Manitoba chief provincial public health officer Dr. Brent Roussin has a message for the public: don’t stigmatize people who test positive for COVID-19.
The province’s top doc made the statement in a press briefing Sept. 10, not long after the first reported positive case of COVID-19 at a Manitoba school. A student at a Winnipeg-area high school tested positive for the disease Sept. 9. No other cases related to the student have been announced by the province.
“We need to remember that we’re all in this together and we have to have the wellbeing of Manitoba at our forefront when we think about these things. Please do not try to stigmatize an individual. We want everybody to be able to go for testing and I would encourage anyone, whether in school or else wise, to go for testing even if you have mild symptoms,” said Roussin.
“If we identify you as a case, we’ll take the steps needed but no one blames you for having COVID-19 - we just need people to go for testing. Do not be afraid to go for testing.”
Roussin said the negative response to people who have tested positive both harms the mental health of those who have tested positive and could prevent other close contacts or people with symptoms from coming forward for tests, lest they get the same treatment.
“I think it’s important to keep Manitobans informed, but we need to balance that with not stigmatizing individuals, deterring others from getting tested as we go along,” said Roussin. “No one blames you for having COVID-19.”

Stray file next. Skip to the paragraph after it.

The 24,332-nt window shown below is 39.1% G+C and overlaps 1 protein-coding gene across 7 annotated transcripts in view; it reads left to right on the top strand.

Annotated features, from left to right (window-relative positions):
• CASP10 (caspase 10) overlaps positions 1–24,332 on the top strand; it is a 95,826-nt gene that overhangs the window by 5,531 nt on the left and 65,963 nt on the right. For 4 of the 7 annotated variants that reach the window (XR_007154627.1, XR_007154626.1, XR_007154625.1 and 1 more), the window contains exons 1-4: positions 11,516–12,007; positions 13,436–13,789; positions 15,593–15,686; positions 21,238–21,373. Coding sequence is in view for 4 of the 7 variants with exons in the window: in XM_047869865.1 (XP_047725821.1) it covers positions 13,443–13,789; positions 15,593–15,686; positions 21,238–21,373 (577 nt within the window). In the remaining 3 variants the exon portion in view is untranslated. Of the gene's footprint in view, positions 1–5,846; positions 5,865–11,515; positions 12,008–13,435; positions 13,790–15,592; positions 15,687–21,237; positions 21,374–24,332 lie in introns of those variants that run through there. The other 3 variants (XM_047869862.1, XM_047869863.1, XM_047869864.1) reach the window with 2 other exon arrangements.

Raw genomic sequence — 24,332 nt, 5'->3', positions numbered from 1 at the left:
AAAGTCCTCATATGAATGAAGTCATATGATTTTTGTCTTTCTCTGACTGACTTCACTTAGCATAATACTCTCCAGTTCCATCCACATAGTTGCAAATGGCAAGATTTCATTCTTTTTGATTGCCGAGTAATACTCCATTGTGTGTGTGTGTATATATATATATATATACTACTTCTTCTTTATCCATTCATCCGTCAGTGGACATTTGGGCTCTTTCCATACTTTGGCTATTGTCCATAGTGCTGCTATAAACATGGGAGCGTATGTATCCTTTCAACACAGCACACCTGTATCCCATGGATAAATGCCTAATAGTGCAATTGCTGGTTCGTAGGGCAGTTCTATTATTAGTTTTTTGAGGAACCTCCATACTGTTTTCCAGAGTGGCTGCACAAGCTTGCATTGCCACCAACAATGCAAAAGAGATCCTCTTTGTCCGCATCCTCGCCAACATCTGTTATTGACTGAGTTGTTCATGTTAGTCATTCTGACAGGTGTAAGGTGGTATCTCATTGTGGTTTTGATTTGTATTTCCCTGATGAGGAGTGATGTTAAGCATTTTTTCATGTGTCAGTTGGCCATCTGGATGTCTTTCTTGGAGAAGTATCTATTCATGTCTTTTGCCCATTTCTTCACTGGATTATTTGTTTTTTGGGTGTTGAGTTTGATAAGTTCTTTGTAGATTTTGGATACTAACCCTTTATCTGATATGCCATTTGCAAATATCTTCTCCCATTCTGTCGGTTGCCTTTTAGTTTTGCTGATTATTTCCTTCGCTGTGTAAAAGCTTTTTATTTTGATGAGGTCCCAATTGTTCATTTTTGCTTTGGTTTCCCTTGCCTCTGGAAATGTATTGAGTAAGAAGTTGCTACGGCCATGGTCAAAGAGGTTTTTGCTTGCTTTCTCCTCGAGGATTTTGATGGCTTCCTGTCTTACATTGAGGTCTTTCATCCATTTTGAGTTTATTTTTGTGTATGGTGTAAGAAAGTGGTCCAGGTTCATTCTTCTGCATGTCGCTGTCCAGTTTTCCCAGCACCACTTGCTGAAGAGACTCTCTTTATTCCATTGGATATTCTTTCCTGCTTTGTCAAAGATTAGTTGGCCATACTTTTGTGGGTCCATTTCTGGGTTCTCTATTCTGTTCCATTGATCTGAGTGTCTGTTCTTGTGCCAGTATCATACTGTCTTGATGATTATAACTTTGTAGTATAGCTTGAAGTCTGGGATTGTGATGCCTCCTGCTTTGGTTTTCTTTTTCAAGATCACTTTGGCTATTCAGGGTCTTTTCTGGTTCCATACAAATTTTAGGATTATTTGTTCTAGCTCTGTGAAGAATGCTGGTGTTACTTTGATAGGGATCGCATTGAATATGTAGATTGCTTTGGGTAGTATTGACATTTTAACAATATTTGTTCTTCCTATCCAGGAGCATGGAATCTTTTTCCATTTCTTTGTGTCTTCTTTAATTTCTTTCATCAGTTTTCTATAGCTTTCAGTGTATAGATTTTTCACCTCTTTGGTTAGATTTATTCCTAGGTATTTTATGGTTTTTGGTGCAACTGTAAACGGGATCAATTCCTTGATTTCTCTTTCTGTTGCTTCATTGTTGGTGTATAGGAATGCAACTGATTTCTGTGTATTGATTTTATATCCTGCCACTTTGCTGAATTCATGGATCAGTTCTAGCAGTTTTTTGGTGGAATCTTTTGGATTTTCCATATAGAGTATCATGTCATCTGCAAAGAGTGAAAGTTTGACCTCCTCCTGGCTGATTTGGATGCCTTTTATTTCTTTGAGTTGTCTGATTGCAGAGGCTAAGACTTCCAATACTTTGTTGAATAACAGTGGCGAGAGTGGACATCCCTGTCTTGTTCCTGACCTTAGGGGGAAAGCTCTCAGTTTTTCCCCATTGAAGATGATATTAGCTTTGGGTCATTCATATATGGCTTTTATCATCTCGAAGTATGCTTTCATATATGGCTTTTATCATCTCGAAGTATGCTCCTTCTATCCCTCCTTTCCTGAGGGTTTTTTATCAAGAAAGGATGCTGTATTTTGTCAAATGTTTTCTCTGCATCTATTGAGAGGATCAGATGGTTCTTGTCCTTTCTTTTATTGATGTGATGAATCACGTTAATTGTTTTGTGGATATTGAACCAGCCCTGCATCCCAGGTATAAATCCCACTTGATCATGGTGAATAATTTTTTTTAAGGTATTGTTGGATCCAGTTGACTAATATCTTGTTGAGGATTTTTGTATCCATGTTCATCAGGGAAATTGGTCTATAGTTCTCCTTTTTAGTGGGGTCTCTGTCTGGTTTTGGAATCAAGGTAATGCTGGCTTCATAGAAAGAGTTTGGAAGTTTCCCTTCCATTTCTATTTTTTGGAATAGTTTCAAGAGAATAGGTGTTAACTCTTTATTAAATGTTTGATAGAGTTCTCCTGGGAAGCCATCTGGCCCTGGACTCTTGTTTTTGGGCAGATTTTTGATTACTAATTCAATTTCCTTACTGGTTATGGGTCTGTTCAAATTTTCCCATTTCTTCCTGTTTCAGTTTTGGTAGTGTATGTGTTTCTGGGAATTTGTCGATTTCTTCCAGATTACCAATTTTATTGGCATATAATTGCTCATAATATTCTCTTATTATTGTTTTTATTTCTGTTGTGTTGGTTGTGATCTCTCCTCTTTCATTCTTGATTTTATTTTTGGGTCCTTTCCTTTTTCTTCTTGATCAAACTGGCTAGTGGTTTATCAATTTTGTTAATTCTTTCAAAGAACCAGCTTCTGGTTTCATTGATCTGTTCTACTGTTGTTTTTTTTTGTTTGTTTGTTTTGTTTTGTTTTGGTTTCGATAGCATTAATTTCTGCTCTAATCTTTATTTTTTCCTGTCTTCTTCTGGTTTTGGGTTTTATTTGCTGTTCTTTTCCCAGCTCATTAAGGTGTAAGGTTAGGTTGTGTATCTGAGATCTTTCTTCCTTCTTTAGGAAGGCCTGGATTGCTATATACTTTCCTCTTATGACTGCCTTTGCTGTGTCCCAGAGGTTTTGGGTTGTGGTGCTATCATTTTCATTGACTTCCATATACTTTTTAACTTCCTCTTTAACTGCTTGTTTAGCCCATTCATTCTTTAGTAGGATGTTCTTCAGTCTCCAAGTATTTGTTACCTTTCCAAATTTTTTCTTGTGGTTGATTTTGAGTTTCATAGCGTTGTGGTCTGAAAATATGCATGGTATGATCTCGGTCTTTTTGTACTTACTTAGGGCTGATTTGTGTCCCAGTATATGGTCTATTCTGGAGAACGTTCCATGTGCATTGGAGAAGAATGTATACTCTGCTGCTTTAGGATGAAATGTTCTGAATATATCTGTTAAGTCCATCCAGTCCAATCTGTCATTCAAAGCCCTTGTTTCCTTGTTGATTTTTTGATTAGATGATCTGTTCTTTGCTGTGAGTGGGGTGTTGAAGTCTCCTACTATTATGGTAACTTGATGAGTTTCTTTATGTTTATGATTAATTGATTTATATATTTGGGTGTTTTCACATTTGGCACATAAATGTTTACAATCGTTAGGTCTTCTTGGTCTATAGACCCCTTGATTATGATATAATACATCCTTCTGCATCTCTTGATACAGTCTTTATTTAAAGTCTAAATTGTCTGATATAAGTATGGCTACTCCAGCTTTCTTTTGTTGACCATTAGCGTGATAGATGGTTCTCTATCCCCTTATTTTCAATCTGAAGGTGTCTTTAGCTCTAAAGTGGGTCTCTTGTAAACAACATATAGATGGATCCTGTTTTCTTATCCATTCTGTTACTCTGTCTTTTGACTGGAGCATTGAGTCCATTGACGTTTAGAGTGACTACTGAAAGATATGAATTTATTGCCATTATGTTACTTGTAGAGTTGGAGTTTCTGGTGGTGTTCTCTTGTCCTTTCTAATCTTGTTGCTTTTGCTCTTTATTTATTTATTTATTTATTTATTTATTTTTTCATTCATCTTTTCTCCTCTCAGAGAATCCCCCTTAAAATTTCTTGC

The message may ring especially true in northern Manitoba, specifically in Flin Flon. After a person in the community tested positive for COVID-19 in March, a wave of online harassment followed, leaving family members of the person to speak about the harassment with the Winnipeg Free Press.
“The social media backlash has been unbelievable,” said the person’s mother in the Free Press story. The family declined to be identified in the paper’s story.
Mental health effects on people who have tested positive for COVID-19, particularly younger cases including that of the student announced Sept. 10, are an unintended consequence of letting the public know about possible case impacts, Roussin said.
“That’s the downside of releasing specific information. I think we’ve made it clear, and I’ve been certainly forthcoming, that everything in this situation was done correctly. There wasn’t anything this individual did wrong. I would encourage people to accept that… but it’s also important for the next individual who has, say, mild symptoms who might think twice about getting testing because of the level of scrutiny,” Roussin said.